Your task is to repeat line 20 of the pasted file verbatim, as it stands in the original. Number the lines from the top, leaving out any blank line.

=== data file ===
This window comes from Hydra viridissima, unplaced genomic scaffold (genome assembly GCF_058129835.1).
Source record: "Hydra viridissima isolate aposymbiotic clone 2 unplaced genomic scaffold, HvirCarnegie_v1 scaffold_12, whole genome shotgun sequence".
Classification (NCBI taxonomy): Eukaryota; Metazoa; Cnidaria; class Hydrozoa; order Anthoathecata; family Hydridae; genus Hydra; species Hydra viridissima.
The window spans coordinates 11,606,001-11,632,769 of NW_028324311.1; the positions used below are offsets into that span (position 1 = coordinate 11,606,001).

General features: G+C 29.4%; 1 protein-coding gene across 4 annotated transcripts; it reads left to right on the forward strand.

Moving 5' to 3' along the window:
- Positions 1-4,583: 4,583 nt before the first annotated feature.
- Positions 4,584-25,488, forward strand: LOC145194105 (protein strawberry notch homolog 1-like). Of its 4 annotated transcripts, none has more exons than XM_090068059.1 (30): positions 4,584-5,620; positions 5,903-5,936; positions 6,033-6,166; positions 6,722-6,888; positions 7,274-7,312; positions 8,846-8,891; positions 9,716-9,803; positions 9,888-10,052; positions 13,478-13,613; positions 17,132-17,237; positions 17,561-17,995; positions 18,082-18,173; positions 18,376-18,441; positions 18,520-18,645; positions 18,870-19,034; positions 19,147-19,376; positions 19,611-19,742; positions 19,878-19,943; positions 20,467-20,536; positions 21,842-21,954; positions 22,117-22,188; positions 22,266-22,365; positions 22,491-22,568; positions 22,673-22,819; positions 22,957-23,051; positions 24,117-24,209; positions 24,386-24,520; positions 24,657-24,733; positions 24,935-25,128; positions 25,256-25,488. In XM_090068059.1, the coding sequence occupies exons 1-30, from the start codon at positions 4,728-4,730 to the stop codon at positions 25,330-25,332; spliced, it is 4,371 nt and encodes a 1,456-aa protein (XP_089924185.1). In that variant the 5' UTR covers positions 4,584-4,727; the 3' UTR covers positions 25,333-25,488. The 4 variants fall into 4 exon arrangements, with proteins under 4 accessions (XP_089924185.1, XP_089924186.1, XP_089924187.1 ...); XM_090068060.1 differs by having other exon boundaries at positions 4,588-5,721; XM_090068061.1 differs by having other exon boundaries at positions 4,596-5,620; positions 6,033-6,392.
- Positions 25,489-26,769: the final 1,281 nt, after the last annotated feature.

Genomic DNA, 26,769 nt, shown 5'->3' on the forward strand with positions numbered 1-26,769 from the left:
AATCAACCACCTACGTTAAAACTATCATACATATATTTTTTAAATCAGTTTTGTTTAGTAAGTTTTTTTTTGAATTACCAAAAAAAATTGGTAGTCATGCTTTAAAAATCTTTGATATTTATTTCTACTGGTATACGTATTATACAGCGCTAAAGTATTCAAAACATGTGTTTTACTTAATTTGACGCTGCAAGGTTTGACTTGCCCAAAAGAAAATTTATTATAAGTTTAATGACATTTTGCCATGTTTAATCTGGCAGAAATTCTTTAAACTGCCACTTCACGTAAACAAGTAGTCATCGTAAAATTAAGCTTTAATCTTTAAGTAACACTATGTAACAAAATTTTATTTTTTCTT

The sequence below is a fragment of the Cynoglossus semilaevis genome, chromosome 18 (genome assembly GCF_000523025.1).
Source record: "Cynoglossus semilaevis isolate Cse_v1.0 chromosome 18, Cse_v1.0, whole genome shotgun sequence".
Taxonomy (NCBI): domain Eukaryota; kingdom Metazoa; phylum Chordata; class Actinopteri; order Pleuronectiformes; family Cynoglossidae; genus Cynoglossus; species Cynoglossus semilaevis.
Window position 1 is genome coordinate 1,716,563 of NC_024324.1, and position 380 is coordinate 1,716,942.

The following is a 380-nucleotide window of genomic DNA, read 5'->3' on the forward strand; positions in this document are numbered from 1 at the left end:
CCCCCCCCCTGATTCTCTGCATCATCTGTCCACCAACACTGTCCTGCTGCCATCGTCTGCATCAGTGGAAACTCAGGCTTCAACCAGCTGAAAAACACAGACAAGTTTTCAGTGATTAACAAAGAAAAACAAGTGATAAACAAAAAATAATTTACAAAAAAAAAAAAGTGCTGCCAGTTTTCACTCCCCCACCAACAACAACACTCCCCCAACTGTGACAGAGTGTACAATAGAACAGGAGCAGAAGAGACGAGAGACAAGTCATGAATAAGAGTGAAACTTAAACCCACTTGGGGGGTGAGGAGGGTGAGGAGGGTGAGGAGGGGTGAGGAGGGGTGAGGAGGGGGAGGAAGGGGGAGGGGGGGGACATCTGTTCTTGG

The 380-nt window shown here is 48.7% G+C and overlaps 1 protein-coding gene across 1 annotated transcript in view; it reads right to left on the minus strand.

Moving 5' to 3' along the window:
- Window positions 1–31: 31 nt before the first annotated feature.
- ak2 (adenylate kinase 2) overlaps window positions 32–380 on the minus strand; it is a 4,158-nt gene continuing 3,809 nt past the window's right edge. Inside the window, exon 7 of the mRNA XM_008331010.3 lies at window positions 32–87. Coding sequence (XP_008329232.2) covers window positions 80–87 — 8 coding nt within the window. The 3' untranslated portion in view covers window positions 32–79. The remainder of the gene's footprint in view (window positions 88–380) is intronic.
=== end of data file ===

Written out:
- Window positions 1–31: 31 nt before the first annotated feature.